Former Chinese premier Li Peng, known as the “Butcher of Beijing” for his role in the Tiananmen Square killings, has died at the age of 90 in Beijing on Monday, July 22.
Considered as one of China’s most influential but controversial political leaders, Li reportedly succumbed to an unspecified illness after failing to respond to medical treatment, South China Morning Post reports.
Li’s death has been described by state media as “a great loss for the country,” with Xinhua hailing him as ”a great communist leader and statesman.”
Meanwhile, dissidents and human rights activists see him as a hated symbol of repression, holding him responsible for the violent crackdown on pro-democracy demonstrations in the capital on June 4, 1989, which led to the deaths of hundreds of people.
Li’s influence began and flourished under Deng Xiaoping in 1978 during the first two decades of the “reform and opening up” process.
He stayed in power serving both as the country’s premier for over a decade from 1987 to 1998 and chairman of the national legislature from 1998 to 2003. Even after retiring, Li retained some influence in the Politburo Standing Committee.
However, his legacy as a politician remains highly controversial in both Hong Kong and mainland China.
In May 1989, Li announced the imposition of martial law, resulting in students demonstrating and demanding his resignation in Tiananmen Square in Beijing. Chinese military entered Beijing’s central streets weeks later and opened fire on thousands of people who had been staying there for weeks. This was the incident that earned him the moniker “the Butcher of Beijing.”
In its obituary on Li, Xinhua framed his role in the 1989 crackdown as “important.”
“Under the resolute support of veteran revolutionary leaders represented by comrade Deng Xiaoping, comrade Li Peng unequivocally stood with most of the comrades of the Politburo, taking decisive measures to stop the turmoil, cracking down on the counter-revolutionary riot and stabilizing the domestic situation,” it wrote.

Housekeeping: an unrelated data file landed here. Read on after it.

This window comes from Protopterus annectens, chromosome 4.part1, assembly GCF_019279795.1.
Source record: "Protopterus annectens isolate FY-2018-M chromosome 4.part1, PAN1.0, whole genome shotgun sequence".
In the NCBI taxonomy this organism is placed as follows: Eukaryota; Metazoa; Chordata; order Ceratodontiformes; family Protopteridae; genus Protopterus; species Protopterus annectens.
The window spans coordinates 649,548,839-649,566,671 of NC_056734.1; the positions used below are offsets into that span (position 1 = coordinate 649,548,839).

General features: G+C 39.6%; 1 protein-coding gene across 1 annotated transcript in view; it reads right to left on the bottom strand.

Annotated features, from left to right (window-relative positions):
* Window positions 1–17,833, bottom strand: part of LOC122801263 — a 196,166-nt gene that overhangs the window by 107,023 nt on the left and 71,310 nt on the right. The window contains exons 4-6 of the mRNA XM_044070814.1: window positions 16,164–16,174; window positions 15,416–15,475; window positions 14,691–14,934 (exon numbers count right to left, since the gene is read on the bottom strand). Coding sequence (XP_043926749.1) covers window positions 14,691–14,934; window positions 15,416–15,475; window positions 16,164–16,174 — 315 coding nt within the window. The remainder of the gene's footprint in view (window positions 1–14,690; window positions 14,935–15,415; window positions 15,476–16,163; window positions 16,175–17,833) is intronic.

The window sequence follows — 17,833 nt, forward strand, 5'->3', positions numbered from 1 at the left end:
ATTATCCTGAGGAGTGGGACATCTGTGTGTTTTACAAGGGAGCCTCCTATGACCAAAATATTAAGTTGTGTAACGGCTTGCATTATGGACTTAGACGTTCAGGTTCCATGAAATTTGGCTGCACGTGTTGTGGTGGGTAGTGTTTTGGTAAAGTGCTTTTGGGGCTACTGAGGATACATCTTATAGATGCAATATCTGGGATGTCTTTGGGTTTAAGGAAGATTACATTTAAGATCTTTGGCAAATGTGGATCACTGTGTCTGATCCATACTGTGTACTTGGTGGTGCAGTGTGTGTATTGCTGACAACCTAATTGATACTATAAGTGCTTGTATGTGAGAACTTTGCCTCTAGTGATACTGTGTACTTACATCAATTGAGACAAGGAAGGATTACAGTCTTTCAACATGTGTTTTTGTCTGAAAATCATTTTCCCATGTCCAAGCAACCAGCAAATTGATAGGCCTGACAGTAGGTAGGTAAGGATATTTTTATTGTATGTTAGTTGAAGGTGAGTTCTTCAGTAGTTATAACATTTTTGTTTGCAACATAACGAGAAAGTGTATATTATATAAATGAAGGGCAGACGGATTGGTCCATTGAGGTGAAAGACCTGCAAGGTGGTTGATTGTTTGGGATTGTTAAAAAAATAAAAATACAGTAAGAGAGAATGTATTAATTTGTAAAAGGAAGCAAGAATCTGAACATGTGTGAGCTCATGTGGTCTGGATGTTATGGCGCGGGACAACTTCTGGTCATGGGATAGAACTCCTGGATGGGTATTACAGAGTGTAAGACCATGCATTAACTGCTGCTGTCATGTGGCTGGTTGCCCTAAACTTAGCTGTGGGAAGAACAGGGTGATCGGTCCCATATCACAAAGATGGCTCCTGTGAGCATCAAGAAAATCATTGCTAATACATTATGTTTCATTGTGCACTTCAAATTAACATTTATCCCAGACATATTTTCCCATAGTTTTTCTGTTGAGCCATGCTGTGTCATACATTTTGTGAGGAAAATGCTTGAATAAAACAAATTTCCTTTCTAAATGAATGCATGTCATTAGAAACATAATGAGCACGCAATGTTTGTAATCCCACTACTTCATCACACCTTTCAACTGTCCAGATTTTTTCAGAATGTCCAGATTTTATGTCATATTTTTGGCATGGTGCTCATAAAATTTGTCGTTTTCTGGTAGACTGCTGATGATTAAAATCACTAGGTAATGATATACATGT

“He made an important contribution in this fundamental struggle, which was critical to the future and fate of the Communist Party and the state.”
According to Lee, Li should instead be denounced as “a sinner of a thousand years.”
“It is an open secret that Li was the man behind the so-called April 26 People’s Daily editorial denouncing the student protests as premeditated and organized turmoil with anti-party and anti-socialist motives,” Lee was quoted as saying.
“It angered the students and they had to stand firmer … Li’s hardline approach worsened the protests, resulting in the massacre. I don’t think he will be easily forgiven by Chinese people.”
Wang Dan, who served as a leader of student protests during the demonstrations against Li’s regime, has dubbed Li as an “enforcer and butcher” for his brutal crackdown.
Now living in exile in the United States, Wang has renewed calls for an official condemnation of the violence that took place 30 years ago.